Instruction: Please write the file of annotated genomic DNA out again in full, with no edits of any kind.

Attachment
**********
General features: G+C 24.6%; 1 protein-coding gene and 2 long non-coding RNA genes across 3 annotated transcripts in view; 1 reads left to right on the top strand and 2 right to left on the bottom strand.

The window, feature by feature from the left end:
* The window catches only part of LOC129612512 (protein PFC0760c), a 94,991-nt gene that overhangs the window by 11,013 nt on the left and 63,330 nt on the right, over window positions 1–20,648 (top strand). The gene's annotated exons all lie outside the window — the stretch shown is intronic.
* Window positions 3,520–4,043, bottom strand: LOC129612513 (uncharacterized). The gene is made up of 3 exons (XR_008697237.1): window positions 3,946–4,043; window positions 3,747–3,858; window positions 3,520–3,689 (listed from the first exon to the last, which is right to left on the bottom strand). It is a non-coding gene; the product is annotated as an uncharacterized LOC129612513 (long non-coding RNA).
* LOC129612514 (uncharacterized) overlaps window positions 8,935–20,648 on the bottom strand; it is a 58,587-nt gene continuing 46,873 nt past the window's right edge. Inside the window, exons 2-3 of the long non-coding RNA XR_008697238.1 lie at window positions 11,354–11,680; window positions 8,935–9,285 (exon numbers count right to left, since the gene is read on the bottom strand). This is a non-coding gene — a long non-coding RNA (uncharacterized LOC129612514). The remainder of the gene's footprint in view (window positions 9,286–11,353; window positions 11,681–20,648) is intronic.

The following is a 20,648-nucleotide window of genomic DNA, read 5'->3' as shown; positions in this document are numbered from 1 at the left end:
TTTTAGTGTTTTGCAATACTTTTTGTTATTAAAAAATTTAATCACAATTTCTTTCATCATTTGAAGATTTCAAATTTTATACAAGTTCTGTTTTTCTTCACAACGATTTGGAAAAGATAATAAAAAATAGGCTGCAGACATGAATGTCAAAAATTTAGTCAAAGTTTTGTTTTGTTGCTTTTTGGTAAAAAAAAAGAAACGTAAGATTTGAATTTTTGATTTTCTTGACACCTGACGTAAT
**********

General features: G+C 24.6%; 1 protein-coding gene and 2 long non-coding RNA genes across 3 annotated transcripts in view; 1 reads left to right on the top strand and 2 right to left on the bottom strand.

The window, feature by feature from the left end:
* The window catches only part of LOC129612512 (protein PFC0760c), a 94,991-nt gene that overhangs the window by 11,013 nt on the left and 63,330 nt on the right, over window positions 1–20,648 (top strand). The gene's annotated exons all lie outside the window — the stretch shown is intronic.
* Window positions 3,520–4,043, bottom strand: LOC129612513 (uncharacterized). The gene is made up of 3 exons (XR_008697237.1): window positions 3,946–4,043; window positions 3,747–3,858; window positions 3,520–3,689 (listed from the first exon to the last, which is right to left on the bottom strand). It is a non-coding gene; the product is annotated as an uncharacterized LOC129612513 (long non-coding RNA).
* LOC129612514 (uncharacterized) overlaps window positions 8,935–20,648 on the bottom strand; it is a 58,587-nt gene continuing 46,873 nt past the window's right edge. Inside the window, exons 2-3 of the long non-coding RNA XR_008697238.1 lie at window positions 11,354–11,680; window positions 8,935–9,285 (exon numbers count right to left, since the gene is read on the bottom strand). This is a non-coding gene — a long non-coding RNA (uncharacterized LOC129612514). The remainder of the gene's footprint in view (window positions 9,286–11,353; window positions 11,681–20,648) is intronic.

The following is a 20,648-nucleotide window of genomic DNA, read 5'->3' as shown; positions in this document are numbered from 1 at the left end:
TTTTAGTGTTTTGCAATACTTTTTGTTATTAAAAAATTTAATCACAATTTCTTTCATCATTTGAAGATTTCAAATTTTATACAAGTTCTGTTTTTCTTCACAACGATTTGGAAAAGATAATAAAAAATAGGCTGCAGACATGAATGTCAAAAATTTAGTCAAAGTTTTGTTTTGTTGCTTTTTGGTAAAAAAAAAGAAACGTAAGATTTGAATTTTTGATTTTCTTGACACCTGACGTAAT